Social and Behavioral Sciences

Ichiro Kawachi, MD, PhD

Assistant Director of Academic Affairs
Elizabeth Solomon

Department Website

The mission of the department is to improve health through the entire human lifespan, including a special emphasis on children and adolescents. This mission is achieved through research to identify the social and behavioral determinants of health, the development and evaluation of interventions and policies leading to the improvement of population health, and the preparation of professionals and researchers who will fill leadership positions in advocacy and public service.

The department’s educational mission is to train both scholars and practitioners: scholars whose research will illuminate basic social determinants of health and who will identify and test innovative social policy and service interventions; and practitioners who are skilled in designing, implementing, and evaluating health-enhancing interventions in action settings.

The department highlights three areas of interest:

Human development  The department’s emphasis on human development across the life course results from faculty research and interest in three domains: the physical, mental, and behavioral health and well-being of children and adolescents; basic developmental processes (including physical growth, nutrition, and psychological development); and growing attention to the influence of early-life conditions on long-term health and functioning. Coursework in this area of interest includes the study of physical growth and development, principles of psychological and social development, and longitudinal research methods. Research conducted by faculty members involves longitudinal studies of both at-risk and community samples, emphasizing cumulative risk and protective influences across the lifespan and implications for prevention, early intervention, and treatment strategies.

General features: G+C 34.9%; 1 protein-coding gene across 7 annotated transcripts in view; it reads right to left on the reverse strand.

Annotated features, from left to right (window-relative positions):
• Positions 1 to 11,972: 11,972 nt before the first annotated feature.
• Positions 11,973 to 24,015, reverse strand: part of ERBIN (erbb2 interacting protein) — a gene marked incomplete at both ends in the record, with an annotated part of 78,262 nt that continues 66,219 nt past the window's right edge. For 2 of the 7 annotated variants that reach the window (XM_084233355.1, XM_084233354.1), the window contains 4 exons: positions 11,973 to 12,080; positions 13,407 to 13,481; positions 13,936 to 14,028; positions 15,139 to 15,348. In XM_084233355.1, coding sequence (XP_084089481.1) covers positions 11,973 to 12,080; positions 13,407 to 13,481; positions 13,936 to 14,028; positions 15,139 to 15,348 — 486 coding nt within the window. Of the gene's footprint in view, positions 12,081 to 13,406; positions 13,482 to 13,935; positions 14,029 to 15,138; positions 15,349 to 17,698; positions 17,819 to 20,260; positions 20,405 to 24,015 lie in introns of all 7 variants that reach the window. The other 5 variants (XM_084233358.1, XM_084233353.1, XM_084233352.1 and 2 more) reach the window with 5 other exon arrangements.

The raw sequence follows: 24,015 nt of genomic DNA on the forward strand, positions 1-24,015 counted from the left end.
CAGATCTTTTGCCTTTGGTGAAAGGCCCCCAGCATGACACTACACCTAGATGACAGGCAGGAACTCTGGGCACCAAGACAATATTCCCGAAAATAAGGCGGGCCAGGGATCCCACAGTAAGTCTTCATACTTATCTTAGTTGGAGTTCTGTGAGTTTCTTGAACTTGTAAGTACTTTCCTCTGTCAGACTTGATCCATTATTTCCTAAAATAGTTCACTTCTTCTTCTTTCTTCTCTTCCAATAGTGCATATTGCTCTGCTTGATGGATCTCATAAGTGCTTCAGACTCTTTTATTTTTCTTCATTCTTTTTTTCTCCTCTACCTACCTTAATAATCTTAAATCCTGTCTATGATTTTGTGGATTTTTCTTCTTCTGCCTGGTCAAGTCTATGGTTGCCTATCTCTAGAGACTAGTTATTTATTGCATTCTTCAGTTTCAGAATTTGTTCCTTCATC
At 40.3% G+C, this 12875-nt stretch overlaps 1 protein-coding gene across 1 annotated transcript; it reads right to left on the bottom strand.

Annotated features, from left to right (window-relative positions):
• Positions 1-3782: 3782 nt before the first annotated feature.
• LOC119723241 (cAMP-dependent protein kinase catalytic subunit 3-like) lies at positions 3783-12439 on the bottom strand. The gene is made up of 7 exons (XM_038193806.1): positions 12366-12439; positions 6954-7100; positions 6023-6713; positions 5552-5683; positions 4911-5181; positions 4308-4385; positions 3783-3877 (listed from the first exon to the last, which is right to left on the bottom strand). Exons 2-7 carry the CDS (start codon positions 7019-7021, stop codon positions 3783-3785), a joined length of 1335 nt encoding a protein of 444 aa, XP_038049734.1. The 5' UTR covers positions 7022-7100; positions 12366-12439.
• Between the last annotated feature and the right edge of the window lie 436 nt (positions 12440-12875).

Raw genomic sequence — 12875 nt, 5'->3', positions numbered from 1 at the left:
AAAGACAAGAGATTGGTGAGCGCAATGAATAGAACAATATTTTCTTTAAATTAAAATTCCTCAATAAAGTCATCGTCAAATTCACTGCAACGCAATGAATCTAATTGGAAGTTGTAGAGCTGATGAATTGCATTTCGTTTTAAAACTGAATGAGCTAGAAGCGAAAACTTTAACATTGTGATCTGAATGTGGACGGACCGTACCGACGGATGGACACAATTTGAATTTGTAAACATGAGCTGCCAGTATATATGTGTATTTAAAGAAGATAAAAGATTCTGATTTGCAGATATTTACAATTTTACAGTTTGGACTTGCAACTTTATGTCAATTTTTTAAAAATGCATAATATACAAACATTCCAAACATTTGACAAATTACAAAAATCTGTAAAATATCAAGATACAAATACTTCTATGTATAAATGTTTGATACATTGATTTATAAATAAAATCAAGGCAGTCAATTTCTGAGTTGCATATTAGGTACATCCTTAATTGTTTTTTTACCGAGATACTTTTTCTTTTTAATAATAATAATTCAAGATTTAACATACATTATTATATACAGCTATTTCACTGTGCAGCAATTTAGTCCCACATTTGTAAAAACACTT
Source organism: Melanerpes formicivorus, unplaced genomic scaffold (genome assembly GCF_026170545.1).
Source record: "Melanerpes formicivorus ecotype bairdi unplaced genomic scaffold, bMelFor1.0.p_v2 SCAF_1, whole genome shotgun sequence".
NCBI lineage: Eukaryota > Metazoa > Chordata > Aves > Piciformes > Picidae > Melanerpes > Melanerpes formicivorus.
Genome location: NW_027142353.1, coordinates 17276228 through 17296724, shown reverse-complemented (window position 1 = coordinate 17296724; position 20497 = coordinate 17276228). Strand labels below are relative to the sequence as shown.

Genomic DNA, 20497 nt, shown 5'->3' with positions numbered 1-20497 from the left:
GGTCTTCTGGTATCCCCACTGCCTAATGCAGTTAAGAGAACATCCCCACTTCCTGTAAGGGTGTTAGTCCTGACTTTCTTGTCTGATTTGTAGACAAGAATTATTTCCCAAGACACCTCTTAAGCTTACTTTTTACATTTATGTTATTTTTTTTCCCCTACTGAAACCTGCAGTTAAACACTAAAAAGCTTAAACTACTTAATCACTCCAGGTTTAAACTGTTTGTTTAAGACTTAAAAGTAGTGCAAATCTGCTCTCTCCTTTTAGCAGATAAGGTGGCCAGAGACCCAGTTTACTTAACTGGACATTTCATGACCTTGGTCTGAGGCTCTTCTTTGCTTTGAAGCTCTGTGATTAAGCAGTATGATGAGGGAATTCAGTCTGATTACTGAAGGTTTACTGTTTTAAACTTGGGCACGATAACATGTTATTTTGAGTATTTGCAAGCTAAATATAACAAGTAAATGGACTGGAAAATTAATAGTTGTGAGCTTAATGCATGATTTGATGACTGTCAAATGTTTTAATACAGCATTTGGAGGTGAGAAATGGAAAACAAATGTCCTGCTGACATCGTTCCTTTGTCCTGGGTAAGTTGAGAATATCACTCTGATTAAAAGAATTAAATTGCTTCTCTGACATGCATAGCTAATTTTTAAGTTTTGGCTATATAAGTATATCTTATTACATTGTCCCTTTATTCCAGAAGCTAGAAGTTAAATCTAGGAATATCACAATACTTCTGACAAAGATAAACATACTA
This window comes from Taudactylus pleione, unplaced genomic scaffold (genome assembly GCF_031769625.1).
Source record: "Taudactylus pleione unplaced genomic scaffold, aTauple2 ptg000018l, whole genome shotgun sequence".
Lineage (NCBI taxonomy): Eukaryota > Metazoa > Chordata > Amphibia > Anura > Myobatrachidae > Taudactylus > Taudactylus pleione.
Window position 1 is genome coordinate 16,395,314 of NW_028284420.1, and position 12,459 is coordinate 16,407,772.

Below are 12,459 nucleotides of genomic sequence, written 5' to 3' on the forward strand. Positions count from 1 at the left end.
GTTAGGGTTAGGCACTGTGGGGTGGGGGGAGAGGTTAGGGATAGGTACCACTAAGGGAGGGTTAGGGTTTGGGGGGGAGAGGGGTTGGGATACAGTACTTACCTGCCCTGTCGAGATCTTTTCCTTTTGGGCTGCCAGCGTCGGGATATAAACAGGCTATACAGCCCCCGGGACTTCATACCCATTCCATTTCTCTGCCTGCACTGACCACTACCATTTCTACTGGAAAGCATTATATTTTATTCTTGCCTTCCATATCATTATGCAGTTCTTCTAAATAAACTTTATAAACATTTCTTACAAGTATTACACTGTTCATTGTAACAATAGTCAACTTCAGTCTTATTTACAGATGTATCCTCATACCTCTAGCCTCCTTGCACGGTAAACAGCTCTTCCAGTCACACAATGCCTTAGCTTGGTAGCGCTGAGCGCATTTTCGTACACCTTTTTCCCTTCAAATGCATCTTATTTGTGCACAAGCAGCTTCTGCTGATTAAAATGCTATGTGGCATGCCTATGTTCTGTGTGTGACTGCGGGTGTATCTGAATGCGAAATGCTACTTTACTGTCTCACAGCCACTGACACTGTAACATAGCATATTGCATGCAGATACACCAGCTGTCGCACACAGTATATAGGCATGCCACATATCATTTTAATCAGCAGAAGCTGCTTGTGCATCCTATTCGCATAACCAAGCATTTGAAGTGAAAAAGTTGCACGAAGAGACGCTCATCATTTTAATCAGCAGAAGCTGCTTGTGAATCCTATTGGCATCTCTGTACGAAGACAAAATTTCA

Planned social change  This area focuses on the application of theory in the design of intervention programs, as well as on research and evaluation methodology. The area includes work on interventions using randomized clinical trial designs and quasi-experimental approaches. Attention is given to the following design steps: problem diagnosis, assessment, formative research, program design, and evaluation. The social settings for interventions may be communities, workplaces, schools and colleges, or health care facilities. Populations of interest include those who are underserved, marginalized, and in special need. Intervention strategies include educational interventions, community organizing and development, social marketing, communication, adult-learning approaches, and advocacy.

Social determinants of health  The emphasis in this area is on the analysis of the major social conditions that affect the health of populations. Research stresses socioeconomic position, social and economic inequality, discrimination, social networks and support, social capital, work conditions, and psychological states. Seminars, tutorials, and courses enable students to explore a range of the health consequences of numerous social factors by studying varied subgroups at different times and places and under diverse and changing conditions. Students examine mechanisms and processes through which social factors exert their influence; they also investigate mechanisms that mediate or moderate relationships between social factors and health outcomes.

Degree Programs in Social and Behavioral Sciences 

The department offers both 80-credit and 42.5-credit SM programs, a dual-degree master’s program for nurses, and a doctoral program leading to the SD degree. Students in all degree programs may follow an interdisciplinary concentration in maternal and child health/children, youth, and families. Within the SD and 80-credit SM programs only, students may follow optional concentrations in health communication; obesity epidemiology and prevention; public health leadership; or women, gender,
and health.

Program Requirements